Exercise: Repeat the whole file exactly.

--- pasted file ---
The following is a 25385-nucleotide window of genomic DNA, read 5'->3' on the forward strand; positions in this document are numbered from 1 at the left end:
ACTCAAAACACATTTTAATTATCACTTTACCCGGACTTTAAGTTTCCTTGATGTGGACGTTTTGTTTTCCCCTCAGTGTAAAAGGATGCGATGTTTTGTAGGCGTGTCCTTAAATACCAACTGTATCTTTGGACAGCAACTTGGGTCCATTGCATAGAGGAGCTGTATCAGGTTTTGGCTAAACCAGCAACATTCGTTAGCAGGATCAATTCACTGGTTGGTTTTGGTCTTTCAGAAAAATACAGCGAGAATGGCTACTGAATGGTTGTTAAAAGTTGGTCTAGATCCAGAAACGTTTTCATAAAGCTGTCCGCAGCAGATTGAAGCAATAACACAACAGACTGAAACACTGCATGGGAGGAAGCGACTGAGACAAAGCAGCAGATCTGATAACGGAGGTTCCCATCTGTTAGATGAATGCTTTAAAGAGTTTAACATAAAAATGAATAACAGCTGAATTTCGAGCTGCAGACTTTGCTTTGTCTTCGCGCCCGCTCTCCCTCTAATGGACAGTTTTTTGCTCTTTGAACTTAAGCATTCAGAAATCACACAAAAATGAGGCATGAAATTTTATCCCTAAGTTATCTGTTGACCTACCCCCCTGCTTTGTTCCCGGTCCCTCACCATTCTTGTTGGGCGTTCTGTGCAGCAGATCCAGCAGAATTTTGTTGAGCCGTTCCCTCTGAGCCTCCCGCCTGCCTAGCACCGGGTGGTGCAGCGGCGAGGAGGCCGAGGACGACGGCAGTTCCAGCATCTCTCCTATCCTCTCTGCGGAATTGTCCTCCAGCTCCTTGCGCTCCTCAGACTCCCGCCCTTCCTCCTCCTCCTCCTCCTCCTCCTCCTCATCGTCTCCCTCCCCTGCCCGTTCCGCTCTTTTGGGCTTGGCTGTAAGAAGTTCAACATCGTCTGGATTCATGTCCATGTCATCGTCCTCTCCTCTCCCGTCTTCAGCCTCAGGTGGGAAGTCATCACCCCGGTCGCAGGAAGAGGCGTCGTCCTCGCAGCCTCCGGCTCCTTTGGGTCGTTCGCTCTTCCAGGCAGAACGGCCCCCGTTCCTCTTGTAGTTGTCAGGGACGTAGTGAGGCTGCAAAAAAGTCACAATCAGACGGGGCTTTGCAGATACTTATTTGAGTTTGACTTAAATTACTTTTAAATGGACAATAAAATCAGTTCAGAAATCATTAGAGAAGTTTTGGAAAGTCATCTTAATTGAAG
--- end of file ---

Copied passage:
The following is a 25385-nucleotide window of genomic DNA, read 5'->3' on the forward strand; positions in this document are numbered from 1 at the left end:
ACTCAAAACACATTTTAATTATCACTTTACCCGGACTTTAAGTTTCCTTGATGTGGACGTTTTGTTTTCCCCTCAGTGTAAAAGGATGCGATGTTTTGTAGGCGTGTCCTTAAATACCAACTGTATCTTTGGACAGCAACTTGGGTCCATTGCATAGAGGAGCTGTATCAGGTTTTGGCTAAACCAGCAACATTCGTTAGCAGGATCAATTCACTGGTTGGTTTTGGTCTTTCAGAAAAATACAGCGAGAATGGCTACTGAATGGTTGTTAAAAGTTGGTCTAGATCCAGAAACGTTTTCATAAAGCTGTCCGCAGCAGATTGAAGCAATAACACAACAGACTGAAACACTGCATGGGAGGAAGCGACTGAGACAAAGCAGCAGATCTGATAACGGAGGTTCCCATCTGTTAGATGAATGCTTTAAAGAGTTTAACATAAAAATGAATAACAGCTGAATTTCGAGCTGCAGACTTTGCTTTGTCTTCGCGCCCGCTCTCCCTCTAATGGACAGTTTTTTGCTCTTTGAACTTAAGCATTCAGAAATCACACAAAAATGAGGCATGAAATTTTATCCCTAAGTTATCTGTTGACCTACCCCCCTGCTTTGTTCCCGGTCCCTCACCATTCTTGTTGGGCGTTCTGTGCAGCAGATCCAGCAGAATTTTGTTGAGCCGTTCCCTCTGAGCCTCCCGCCTGCCTAGCACCGGGTGGTGCAGCGGCGAGGAGGCCGAGGACGACGGCAGTTCCAGCATCTCTCCTATCCTCTCTGCGGAATTGTCCTCCAGCTCCTTGCGCTCCTCAGACTCCCGCCCTTCCTCCTCCTCCTCCTCCTCCTCCTCCTCATCGTCTCCCTCCCCTGCCCGTTCCGCTCTTTTGGGCTTGGCTGTAAGAAGTTCAACATCGTCTGGATTCATGTCCATGTCATCGTCCTCTCCTCTCCCGTCTTCAGCCTCAGGTGGGAAGTCATCACCCCGGTCGCAGGAAGAGGCGTCGTCCTCGCAGCCTCCGGCTCCTTTGGGTCGTTCGCTCTTCCAGGCAGAACGGCCCCCGTTCCTCTTGTAGTTGTCAGGGACGTAGTGAGGCTGCAAAAAAGTCACAATCAGACGGGGCTTTGCAGATACTTATTTGAGTTTGACTTAAATTACTTTTAAATGGACAATAAAATCAGTTCAGAAATCATTAGAGAAGTTTTGGAAAGTCATCTTAATTGAAG